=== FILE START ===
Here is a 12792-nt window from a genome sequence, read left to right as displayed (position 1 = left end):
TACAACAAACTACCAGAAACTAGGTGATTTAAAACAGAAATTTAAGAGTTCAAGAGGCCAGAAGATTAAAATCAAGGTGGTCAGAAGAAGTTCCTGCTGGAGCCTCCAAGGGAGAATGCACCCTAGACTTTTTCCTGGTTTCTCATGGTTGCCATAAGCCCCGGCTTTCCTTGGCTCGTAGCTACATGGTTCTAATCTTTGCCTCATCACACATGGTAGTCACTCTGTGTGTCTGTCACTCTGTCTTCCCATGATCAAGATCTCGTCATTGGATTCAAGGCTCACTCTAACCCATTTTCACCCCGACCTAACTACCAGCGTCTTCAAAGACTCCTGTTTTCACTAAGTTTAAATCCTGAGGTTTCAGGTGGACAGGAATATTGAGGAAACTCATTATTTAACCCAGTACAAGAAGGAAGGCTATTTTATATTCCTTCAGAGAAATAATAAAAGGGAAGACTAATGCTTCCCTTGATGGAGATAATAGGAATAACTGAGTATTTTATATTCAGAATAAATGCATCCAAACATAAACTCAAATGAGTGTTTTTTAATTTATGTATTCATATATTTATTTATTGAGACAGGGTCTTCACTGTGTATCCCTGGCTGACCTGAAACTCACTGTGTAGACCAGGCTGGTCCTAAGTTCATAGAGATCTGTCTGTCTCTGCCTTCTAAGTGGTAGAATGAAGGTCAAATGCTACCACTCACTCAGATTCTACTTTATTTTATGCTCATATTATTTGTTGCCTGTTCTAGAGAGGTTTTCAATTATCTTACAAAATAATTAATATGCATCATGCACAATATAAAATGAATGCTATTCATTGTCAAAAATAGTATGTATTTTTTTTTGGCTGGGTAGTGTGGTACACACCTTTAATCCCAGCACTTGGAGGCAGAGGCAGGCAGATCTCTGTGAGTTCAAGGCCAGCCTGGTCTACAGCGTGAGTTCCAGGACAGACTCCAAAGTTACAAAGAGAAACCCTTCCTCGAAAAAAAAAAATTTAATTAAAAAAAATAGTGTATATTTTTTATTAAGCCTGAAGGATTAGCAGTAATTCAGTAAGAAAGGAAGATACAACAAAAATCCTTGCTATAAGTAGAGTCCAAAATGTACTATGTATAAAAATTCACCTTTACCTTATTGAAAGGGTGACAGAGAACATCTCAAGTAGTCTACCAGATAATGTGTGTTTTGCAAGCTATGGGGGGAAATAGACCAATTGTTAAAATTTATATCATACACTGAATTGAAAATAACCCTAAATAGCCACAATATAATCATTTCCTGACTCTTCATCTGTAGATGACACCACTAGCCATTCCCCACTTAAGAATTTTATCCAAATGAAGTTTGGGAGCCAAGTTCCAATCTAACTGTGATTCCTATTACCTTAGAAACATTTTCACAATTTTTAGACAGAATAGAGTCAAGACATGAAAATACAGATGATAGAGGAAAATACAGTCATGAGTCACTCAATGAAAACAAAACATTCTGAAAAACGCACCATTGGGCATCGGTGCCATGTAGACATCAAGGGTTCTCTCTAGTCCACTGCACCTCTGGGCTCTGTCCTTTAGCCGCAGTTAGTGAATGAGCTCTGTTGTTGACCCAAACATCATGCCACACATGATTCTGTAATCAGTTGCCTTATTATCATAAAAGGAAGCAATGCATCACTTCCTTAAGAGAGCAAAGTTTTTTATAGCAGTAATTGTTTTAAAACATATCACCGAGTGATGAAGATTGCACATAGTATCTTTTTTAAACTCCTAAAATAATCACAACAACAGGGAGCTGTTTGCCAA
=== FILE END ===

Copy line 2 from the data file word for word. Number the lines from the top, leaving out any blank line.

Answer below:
TACAACAAACTACCAGAAACTAGGTGATTTAAAACAGAAATTTAAGAGTTCAAGAGGCCAGAAGATTAAAATCAAGGTGGTCAGAAGAAGTTCCTGCTGGAGCCTCCAAGGGAGAATGCACCCTAGACTTTTTCCTGGTTTCTCATGGTTGCCATAAGCCCCGGCTTTCCTTGGCTCGTAGCTACATGGTTCTAATCTTTGCCTCATCACACATGGTAGTCACTCTGTGTGTCTGTCACTCTGTCTTCCCATGATCAAGATCTCGTCATTGGATTCAAGGCTCACTCTAACCCATTTTCACCCCGACCTAACTACCAGCGTCTTCAAAGACTCCTGTTTTCACTAAGTTTAAATCCTGAGGTTTCAGGTGGACAGGAATATTGAGGAAACTCATTATTTAACCCAGTACAAGAAGGAAGGCTATTTTATATTCCTTCAGAGAAATAATAAAAGGGAAGACTAATGCTTCCCTTGATGGAGATAATAGGAATAACTGAGTATTTTATATTCAGAATAAATGCATCCAAACATAAACTCAAATGAGTGTTTTTTAATTTATGTATTCATATATTTATTTATTGAGACAGGGTCTTCACTGTGTATCCCTGGCTGACCTGAAACTCACTGTGTAGACCAGGCTGGTCCTAAGTTCATAGAGATCTGTCTGTCTCTGCCTTCTAAGTGGTAGAATGAAGGTCAAATGCTACCACTCACTCAGATTCTACTTTATTTTATGCTCATATTATTTGTTGCCTGTTCTAGAGAGGTTTTCAATTATCTTACAAAATAATTAATATGCATCATGCACAATATAAAATGAATGCTATTCATTGTCAAAAATAGTATGTATTTTTTTTTGGCTGGGTAGTGTGGTACACACCTTTAATCCCAGCACTTGGAGGCAGAGGCAGGCAGATCTCTGTGAGTTCAAGGCCAGCCTGGTCTACAGCGTGAGTTCCAGGACAGACTCCAAAGTTACAAAGAGAAACCCTTCCTCGAAAAAAAAAAATTTAATTAAAAAAAATAGTGTATATTTTTTATTAAGCCTGAAGGATTAGCAGTAATTCAGTAAGAAAGGAAGATACAACAAAAATCCTTGCTATAAGTAGAGTCCAAAATGTACTATGTATAAAAATTCACCTTTACCTTATTGAAAGGGTGACAGAGAACATCTCAAGTAGTCTACCAGATAATGTGTGTTTTGCAAGCTATGGGGGGAAATAGACCAATTGTTAAAATTTATATCATACACTGAATTGAAAATAACCCTAAATAGCCACAATATAATCATTTCCTGACTCTTCATCTGTAGATGACACCACTAGCCATTCCCCACTTAAGAATTTTATCCAAATGAAGTTTGGGAGCCAAGTTCCAATCTAACTGTGATTCCTATTACCTTAGAAACATTTTCACAATTTTTAGACAGAATAGAGTCAAGACATGAAAATACAGATGATAGAGGAAAATACAGTCATGAGTCACTCAATGAAAACAAAACATTCTGAAAAACGCACCATTGGGCATCGGTGCCATGTAGACATCAAGGGTTCTCTCTAGTCCACTGCACCTCTGGGCTCTGTCCTTTAGCCGCAGTTAGTGAATGAGCTCTGTTGTTGACCCAAACATCATGCCACACATGATTCTGTAATCAGTTGCCTTATTATCATAAAAGGAAGCAATGCATCACTTCCTTAAGAGAGCAAAGTTTTTTATAGCAGTAATTGTTTTAAAACATATCACCGAGTGATGAAGATTGCACATAGTATCTTTTTTAAACTCCTAAAATAATCACAACAACAGGGAGCTGTTTGCCAA